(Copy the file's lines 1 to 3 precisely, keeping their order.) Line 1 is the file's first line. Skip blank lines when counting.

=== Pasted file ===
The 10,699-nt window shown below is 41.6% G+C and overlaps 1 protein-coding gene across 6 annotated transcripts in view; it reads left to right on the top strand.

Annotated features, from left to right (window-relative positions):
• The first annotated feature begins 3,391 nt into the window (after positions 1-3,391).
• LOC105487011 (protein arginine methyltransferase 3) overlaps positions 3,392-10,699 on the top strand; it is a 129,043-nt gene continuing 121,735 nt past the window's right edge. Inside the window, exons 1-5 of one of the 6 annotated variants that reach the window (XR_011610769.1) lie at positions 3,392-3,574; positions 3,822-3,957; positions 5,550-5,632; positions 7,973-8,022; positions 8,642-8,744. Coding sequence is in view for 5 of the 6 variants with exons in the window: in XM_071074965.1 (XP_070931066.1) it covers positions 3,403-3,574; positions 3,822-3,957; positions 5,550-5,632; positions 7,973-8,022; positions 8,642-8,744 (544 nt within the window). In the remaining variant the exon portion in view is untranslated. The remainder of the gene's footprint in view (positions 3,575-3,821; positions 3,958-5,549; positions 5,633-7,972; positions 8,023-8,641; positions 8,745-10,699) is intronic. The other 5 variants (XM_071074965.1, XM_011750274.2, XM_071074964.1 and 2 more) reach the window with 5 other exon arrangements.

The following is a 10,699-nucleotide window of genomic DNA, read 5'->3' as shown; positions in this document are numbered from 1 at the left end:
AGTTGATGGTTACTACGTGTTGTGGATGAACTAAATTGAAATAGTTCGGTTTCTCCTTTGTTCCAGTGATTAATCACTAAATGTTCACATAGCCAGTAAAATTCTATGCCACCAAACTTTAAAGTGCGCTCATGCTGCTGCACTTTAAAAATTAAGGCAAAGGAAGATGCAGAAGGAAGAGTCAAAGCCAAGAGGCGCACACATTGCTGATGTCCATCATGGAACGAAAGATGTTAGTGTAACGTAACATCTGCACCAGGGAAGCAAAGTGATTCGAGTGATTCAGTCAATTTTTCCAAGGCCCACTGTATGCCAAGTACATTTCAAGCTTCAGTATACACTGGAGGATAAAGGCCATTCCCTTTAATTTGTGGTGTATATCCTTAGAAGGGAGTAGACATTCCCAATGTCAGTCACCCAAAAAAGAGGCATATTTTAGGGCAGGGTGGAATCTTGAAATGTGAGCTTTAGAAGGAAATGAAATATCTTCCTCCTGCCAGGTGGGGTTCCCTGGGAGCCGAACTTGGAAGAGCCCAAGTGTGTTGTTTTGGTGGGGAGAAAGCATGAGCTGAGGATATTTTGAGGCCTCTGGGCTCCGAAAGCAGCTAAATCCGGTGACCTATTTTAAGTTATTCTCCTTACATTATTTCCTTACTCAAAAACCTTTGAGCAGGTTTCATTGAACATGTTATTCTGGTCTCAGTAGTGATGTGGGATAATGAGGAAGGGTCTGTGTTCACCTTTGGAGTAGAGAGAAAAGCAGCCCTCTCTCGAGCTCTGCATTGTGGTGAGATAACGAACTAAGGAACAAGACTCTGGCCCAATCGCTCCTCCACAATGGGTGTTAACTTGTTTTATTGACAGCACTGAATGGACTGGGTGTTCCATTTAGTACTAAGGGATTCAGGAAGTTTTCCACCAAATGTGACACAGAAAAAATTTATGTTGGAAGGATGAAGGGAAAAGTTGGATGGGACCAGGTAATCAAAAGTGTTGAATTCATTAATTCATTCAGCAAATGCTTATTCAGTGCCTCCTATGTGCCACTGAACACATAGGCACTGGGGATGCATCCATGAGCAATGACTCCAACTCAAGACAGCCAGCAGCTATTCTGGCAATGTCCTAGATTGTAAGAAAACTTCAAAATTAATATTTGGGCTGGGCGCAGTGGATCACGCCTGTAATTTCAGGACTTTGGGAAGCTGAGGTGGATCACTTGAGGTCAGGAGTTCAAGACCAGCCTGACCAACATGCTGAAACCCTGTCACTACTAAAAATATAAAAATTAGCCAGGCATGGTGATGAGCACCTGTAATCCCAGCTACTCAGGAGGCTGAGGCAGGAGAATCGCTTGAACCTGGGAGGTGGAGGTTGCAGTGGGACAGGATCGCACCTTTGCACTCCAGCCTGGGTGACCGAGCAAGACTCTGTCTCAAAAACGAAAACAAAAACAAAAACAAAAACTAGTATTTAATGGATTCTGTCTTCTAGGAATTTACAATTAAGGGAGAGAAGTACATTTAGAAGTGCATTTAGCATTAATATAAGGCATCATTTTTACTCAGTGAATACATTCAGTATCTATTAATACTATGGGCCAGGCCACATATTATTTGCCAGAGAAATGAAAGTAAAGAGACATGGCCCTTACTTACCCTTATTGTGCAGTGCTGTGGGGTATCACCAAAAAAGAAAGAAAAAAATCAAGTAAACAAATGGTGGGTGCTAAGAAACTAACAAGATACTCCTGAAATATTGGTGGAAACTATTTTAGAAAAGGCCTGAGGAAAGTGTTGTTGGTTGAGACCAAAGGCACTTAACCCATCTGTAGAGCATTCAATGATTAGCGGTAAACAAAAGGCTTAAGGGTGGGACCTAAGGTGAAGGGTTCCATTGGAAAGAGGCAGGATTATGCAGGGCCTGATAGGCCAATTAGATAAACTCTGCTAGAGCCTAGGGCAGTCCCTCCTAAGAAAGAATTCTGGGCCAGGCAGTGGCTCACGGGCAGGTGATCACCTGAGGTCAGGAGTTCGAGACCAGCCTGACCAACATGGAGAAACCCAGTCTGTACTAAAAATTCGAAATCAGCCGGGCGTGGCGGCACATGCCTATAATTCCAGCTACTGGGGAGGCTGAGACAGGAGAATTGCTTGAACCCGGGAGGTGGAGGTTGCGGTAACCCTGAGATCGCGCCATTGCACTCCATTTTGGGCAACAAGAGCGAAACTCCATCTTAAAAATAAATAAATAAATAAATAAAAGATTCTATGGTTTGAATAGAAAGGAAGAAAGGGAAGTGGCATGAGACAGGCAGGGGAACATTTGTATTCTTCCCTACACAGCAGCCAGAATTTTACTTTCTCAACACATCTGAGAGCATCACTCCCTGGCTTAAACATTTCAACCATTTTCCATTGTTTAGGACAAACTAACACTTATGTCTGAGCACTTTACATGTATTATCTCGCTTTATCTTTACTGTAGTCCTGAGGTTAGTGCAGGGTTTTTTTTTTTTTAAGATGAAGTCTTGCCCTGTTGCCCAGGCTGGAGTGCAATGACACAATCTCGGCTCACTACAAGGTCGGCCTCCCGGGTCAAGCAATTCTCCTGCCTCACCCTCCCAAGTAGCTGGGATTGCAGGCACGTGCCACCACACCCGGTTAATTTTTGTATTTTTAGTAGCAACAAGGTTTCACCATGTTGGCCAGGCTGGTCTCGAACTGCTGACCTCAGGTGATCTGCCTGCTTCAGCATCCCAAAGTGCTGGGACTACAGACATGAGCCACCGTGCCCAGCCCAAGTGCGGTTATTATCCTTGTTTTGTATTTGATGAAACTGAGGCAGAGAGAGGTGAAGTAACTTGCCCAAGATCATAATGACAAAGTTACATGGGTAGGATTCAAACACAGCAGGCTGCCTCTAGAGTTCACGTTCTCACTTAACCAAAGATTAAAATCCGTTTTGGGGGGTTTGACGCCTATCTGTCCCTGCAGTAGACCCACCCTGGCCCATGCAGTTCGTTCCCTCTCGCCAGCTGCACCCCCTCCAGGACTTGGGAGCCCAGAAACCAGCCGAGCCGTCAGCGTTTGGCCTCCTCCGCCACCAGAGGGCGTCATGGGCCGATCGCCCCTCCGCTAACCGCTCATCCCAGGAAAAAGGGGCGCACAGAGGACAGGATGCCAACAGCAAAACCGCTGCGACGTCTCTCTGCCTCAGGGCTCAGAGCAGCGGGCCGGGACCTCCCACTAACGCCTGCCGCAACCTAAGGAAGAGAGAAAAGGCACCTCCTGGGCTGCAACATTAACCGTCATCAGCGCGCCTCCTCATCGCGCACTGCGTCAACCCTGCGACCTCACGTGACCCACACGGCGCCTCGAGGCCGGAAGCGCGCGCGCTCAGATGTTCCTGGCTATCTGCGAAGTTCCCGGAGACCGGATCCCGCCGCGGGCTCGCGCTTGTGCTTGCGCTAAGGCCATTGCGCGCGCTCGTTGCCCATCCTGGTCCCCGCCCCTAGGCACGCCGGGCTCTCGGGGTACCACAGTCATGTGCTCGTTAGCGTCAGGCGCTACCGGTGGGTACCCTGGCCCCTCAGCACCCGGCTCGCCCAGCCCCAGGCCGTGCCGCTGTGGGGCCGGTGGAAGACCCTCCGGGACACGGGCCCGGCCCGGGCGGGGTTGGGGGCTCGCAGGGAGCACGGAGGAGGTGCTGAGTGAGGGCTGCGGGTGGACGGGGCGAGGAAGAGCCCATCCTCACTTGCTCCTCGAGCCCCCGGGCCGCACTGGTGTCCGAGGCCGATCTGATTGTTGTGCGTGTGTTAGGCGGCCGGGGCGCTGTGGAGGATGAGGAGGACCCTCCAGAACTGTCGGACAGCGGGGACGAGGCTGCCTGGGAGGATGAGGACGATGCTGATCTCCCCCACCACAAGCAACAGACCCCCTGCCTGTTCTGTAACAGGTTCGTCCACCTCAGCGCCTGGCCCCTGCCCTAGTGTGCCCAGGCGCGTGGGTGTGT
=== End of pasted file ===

The 10,699-nt window shown below is 41.6% G+C and overlaps 1 protein-coding gene across 6 annotated transcripts in view; it reads left to right on the top strand.

Annotated features, from left to right (window-relative positions):
• The first annotated feature begins 3,391 nt into the window (after positions 1-3,391).